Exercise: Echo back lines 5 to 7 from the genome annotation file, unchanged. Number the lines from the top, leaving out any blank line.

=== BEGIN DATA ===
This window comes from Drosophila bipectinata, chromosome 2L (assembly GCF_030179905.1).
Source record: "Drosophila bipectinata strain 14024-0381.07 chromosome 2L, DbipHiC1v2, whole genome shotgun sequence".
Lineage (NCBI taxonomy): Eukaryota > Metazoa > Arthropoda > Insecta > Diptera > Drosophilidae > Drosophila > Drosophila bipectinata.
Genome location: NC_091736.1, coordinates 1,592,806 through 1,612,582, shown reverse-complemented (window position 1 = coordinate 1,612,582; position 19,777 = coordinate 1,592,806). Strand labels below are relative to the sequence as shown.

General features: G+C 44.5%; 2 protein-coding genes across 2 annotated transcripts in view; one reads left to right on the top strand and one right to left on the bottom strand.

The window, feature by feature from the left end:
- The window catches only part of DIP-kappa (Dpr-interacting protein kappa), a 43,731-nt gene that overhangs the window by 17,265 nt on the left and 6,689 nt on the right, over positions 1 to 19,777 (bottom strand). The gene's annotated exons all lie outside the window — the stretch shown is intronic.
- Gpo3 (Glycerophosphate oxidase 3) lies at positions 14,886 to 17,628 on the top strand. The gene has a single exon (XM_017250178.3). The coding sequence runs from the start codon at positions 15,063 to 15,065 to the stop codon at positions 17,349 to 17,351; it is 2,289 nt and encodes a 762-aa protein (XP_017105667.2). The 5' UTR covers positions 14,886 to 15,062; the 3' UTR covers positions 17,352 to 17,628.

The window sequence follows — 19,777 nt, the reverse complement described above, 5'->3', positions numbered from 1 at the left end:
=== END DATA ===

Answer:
General features: G+C 44.5%; 2 protein-coding genes across 2 annotated transcripts in view; one reads left to right on the top strand and one right to left on the bottom strand.

The window, feature by feature from the left end:
- The window catches only part of DIP-kappa (Dpr-interacting protein kappa), a 43,731-nt gene that overhangs the window by 17,265 nt on the left and 6,689 nt on the right, over positions 1 to 19,777 (bottom strand). The gene's annotated exons all lie outside the window — the stretch shown is intronic.